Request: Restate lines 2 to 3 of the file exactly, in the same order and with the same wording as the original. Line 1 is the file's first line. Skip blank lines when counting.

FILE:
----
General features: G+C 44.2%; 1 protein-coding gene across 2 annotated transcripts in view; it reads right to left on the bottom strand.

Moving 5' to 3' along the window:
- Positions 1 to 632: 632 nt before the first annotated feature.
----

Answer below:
Moving 5' to 3' along the window:
- Positions 1 to 632: 632 nt before the first annotated feature.